A Public Service Announcement


On April 7, 2011 at about 8:35 in the morning, I was involved in a horrific accident as I headed to work.  I was eastbound on Three Rivers Road in Palmer headed toward Boston Road in Wilbraham.  Three Rivers Road traverses several hills, and sections of it are very steep and winding.  I was ascending a sharp uphill curve when a white sedan suddenly merged with my engine compartment.  The occupant of the other vehicle was texting and didn’t notice that she needed to make a sharp right turn.  She crossed the double yellow line and impacted my car at an estimated 50 miles per hour.  The posted limit is 30.  She was also not wearing a seat belt and her face bounced off of her windshield, causing her to shed most of her teeth.

As for me, when the realization hit that there had been a collision, I immediately started doing body inventory.  Everything worked and nothing hurt too bad yet.  There were some cuts on my wrist and I had to pull one of my house keys out of the flesh of my thigh, but otherwise nothing major seemed to be wrong.  The driver door was folded in half and wasn’t going to move.  I managed to slide out of the dash console that had wrapped around me and crawled out the rear passenger side door.  A Palmer cop tired to get a statement out of me, but I could not get the words out of my mouth.  Despite the gashes and a probably concussion, I refused transport to the hospital.  It probably wasn’t the wisest of moves, but I just wanted to go home.

It wasn’t until a couple of days later that I saw the remains of my car at the tow lot.  In the aftermath of the accident, my head was swimming and I either didn’t take the time to look at my car or the image failed to imprint on my brain.  What I saw (and photographed) was mind-blowing.  If I had seen that kind of carnage in another accident, I would have assumed the occupant was dead or in intensive care.  I don’t believe in God, so there was no sense that something had saved me that day.  I was faced with the fact that I was extremely lucky.  If a few variables had been slightly different, I might be in a box underground or severely injured and facing a long road to recovery.  I’d been in accidents before, but never was left with the feeling that death had been looked in the face and turned away.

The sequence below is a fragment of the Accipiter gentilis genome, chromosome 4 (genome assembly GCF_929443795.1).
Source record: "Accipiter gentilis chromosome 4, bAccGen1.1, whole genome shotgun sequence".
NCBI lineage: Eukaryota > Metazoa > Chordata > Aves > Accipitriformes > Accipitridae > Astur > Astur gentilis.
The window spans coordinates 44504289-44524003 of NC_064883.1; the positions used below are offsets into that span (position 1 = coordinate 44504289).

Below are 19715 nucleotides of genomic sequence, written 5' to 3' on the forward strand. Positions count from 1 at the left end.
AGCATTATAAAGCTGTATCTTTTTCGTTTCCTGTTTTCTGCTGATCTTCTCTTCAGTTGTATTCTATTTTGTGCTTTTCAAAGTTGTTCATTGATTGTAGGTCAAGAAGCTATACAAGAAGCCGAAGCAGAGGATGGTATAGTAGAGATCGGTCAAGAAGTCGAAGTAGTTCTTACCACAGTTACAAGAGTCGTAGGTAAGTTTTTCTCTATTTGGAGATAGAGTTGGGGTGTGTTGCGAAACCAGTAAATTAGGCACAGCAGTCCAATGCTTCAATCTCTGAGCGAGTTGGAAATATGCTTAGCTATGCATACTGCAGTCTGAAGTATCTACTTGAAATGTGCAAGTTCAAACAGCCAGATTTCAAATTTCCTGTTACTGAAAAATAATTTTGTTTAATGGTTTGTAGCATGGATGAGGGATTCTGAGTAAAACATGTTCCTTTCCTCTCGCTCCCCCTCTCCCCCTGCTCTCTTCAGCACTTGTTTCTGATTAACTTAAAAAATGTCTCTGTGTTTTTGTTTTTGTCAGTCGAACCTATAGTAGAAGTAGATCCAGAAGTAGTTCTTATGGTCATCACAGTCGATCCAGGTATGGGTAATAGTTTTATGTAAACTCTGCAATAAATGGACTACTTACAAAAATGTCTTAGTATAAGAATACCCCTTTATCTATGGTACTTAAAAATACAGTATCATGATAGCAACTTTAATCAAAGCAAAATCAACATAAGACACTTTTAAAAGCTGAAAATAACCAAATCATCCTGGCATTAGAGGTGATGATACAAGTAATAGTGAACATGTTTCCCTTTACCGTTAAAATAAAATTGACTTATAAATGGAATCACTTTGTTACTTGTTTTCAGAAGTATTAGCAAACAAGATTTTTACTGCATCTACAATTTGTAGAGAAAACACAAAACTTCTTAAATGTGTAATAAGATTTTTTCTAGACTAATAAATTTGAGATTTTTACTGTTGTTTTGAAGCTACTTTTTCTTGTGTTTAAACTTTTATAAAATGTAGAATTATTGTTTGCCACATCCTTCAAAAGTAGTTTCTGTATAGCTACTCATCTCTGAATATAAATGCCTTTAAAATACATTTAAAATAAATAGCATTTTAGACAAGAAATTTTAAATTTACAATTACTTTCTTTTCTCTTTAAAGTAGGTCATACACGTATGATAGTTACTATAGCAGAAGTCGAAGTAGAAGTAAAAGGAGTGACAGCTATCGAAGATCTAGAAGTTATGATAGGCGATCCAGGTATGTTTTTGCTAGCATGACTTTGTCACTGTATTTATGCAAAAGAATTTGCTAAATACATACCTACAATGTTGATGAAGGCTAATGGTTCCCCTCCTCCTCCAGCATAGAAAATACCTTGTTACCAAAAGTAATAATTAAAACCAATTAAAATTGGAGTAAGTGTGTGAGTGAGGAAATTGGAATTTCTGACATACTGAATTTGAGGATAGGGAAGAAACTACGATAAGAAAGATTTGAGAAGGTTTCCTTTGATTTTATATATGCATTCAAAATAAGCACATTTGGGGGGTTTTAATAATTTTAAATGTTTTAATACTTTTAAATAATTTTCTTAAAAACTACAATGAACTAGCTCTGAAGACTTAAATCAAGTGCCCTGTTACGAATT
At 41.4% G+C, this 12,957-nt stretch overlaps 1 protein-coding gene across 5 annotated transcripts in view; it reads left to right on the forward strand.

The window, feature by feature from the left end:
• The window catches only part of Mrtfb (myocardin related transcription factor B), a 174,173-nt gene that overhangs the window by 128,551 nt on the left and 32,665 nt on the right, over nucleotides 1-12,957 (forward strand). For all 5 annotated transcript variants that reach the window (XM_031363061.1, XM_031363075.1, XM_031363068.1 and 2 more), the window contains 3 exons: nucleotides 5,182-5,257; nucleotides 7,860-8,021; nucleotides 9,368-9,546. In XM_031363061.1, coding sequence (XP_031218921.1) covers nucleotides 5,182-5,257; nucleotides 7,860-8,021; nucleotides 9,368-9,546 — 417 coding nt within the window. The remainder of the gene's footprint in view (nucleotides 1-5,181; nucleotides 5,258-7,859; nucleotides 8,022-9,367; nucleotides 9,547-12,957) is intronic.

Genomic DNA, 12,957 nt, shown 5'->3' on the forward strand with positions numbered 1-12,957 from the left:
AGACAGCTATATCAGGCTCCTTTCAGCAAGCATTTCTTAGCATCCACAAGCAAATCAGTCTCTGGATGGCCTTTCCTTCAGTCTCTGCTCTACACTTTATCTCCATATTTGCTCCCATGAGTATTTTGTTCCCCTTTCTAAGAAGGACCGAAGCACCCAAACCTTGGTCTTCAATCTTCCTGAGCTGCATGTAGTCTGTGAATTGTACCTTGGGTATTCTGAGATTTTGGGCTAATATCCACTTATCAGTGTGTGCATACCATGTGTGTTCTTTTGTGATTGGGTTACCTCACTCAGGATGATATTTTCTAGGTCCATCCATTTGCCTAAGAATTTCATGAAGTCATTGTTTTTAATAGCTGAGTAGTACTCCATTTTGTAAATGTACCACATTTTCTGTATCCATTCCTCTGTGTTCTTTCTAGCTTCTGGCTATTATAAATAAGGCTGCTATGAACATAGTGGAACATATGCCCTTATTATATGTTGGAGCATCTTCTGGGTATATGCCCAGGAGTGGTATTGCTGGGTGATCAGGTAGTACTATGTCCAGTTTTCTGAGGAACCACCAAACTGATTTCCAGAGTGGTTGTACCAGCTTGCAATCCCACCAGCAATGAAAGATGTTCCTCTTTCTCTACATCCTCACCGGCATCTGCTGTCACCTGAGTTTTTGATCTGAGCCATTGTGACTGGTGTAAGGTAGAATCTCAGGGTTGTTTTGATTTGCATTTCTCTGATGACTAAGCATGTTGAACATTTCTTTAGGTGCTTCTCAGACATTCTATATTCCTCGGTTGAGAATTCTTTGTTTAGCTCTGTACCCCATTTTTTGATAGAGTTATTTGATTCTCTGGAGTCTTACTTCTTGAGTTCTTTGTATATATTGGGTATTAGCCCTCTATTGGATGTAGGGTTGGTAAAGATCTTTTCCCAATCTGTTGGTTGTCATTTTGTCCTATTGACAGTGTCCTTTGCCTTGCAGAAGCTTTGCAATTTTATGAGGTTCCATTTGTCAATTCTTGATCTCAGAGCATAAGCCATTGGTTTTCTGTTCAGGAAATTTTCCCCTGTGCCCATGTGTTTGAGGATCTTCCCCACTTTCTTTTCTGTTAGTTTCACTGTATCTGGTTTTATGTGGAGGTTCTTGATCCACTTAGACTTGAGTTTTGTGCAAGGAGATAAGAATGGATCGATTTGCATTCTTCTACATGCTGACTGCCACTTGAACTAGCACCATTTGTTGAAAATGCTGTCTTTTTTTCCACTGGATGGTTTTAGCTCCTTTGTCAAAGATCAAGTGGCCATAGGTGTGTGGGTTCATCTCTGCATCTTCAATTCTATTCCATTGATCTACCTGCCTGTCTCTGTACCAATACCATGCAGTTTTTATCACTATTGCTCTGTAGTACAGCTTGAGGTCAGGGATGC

The longer I stood looking at the remains of my car, the more disturbed I got.  All of this had happened because the other driver didn’t take her responsibilities behind the wheel seriously.  She was speeding down a dangerous road while staring at her phone.  Initially I was very angry, but after a while I started to feel bad for her.  She seemed young and probably had a lot of surgery ahead of her to reconstruct her jaws and teeth.  It’s unfortunate she had to experience extreme trauma to learn that texting and driving are something you should never do.  Nothing you can say in a text is important enough to put your life and the lives of others in danger.  To risk serious injury or death for a “LOL” or “b rite there” is utterly asinine.  If you are someone who repeatedly and willingly engages in distracted driving, I implore you to reconsider your flippant disregard for those sharing the road with you.  It’s simply not worth the risk to fiddle with your phone while driving.

~ by schlippo on April 7, 2014.

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